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Montana politics, elections and legislative news

Gov. Greg Gianforte again asks lawmakers to cut taxes

Greg Gianforte talks about his proposed budget during a press conference in Helena on January 5, 2023.
Ellis Juhlin
/
Greg Gianforte talks about his proposed budget during a press conference in Helena on January 5, 2023.

Gov. Greg Gianforte is again asking state lawmakers to cut taxes this legislative session, largely building off work he started in 2021. Some lawmakers are also pushing for more relief for low-income Montanans.

Republican Sen. Becky Beard from Elliston is carrying the governor’s proposal in a bill that would further cut Montana’s top marginal income tax rate – which most Montanans who make roughly $18,000 a year or more fall into.

Last session, the Legislature cut that rate down to 6.5%, and Beard’s Senate Bill 121 would bring that down again to 5.9%.

“Over the past couple of years, we have actually seen more people coming to our state, more private enterprise, more income tax being paid, because we do have more people working,” Beard said.

Democrats and some advocacy groups have pushed back against Gianforte's proposed tax cut as it applies uniformly regardless of income, so the wealthiest Montanans see the largest benefit.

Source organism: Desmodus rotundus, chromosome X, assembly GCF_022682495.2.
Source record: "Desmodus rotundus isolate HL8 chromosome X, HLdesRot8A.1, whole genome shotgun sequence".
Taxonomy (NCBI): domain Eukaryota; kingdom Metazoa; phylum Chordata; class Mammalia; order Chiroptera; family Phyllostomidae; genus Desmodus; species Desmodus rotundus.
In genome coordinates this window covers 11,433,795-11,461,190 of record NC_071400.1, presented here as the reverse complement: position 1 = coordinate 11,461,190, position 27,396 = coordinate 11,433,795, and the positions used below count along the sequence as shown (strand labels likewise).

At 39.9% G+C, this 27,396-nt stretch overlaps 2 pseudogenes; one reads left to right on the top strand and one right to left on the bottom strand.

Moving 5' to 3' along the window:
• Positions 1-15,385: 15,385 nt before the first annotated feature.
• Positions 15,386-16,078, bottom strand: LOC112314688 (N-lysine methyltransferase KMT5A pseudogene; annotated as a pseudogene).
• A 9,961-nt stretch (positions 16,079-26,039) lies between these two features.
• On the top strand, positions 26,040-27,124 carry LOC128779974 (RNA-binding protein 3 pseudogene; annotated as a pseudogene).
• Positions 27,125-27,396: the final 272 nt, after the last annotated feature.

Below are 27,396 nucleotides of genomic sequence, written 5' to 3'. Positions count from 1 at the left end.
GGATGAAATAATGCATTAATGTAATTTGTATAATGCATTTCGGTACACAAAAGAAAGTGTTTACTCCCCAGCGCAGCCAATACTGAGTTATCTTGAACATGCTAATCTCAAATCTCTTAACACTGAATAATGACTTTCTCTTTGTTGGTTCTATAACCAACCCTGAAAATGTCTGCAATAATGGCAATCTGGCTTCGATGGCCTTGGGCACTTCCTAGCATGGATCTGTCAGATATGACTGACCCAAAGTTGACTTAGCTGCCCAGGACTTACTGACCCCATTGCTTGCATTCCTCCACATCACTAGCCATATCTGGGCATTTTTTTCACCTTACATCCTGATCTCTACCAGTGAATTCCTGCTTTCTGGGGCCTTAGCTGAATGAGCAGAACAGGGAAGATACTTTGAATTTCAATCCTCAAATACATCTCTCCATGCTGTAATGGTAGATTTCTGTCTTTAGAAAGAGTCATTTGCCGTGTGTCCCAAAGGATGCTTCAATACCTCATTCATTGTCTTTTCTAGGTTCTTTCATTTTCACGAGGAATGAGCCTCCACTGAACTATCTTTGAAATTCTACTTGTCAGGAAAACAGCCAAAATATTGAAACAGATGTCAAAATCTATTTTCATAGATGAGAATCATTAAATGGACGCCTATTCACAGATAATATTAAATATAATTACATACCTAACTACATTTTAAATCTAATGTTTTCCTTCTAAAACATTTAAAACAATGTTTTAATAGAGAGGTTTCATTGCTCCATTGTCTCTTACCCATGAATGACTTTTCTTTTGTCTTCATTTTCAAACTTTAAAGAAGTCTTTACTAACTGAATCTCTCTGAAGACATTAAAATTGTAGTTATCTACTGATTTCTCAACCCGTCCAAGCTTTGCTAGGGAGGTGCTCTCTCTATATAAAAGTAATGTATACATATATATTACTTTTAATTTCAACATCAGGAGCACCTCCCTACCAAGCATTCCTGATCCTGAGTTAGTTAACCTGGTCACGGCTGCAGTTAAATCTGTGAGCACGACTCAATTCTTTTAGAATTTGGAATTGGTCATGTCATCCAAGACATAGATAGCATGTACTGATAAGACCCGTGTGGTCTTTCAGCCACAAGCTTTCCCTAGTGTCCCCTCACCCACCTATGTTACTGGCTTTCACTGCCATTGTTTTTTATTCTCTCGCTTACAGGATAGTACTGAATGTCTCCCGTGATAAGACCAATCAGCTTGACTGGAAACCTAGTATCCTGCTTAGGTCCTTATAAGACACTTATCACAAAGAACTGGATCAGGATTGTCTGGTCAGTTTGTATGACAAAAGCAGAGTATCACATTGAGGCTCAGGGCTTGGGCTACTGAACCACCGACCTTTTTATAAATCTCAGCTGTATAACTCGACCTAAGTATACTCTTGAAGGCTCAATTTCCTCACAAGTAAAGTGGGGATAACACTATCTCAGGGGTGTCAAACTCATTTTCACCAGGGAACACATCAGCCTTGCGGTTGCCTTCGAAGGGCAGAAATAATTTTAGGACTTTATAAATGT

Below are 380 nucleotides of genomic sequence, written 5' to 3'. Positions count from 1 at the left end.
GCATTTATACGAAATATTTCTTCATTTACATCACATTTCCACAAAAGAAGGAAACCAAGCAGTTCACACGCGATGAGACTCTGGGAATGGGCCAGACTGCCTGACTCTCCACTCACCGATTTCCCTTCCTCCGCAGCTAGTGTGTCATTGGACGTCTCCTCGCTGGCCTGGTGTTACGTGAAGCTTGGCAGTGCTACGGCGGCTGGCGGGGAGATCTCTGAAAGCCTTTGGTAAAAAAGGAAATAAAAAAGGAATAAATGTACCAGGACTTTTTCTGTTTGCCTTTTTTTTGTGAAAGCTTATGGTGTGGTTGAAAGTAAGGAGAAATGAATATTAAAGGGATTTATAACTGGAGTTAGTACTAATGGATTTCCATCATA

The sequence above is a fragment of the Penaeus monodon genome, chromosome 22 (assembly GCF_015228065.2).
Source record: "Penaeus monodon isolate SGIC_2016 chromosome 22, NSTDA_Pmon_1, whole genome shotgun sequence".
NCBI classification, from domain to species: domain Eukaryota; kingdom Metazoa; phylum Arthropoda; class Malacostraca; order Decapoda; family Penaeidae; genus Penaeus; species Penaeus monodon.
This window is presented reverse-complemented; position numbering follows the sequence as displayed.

Gianforte is also proposing an expansion of the state’s Earned Income Tax Credit, which benefits middle and low income earners. That proposal to expand the credit from 3% of the federal Earned Income Tax Credit, to 10%, is also contained in Beard’s bill.

The bill would cost the state about $150 million annually once in effect.

The bill saw support from the Montana Taxpayers’ Association, the Montana Farm Bureau Federation and the Yellowstone County Chamber of Commerce.

This week lawmakers also heard a proposal from the Revenue Interim Committee more narrowly tailored or moderate and low-income property owners and renters. The committee bill comes with bipartisan support and is carried Democratic Sen. Shannon O’Brien from Missoula.

Senate Bill 15 would make available an existing tax credit to moderate- and low-income property owners and renters aiming to make housing costs more manageable. Credits would be added to residents’ income taxes and increase for lower income levels.

O’Brien says the policy can complement Beard’s bill.

“What we aim for in a tax system is fairness and consistency,” O’Brien said.

Supporters of the proposal include the Montana Association of Counties, the Montana Food Network, an advocacy group for older Montanans and the Blackfeet Tribe. No one spoke in opposition, however, Republican Sen. Greg Hertz from Polson said he has concerns about income tax revenue being used to prop up property tax relief when local levies pass.

Shaylee began covering state government and politics for Montana Public Radio in August 2020. Originally from Belgrade, Montana, she graduated from the University of Montana’s journalism program and previously worked as a reporter for the Bozeman Daily Chronicle and UM’s Legislative News Service. Please share tips, questions and concerns by emailing shaylee.ragar@mso.umt.edu.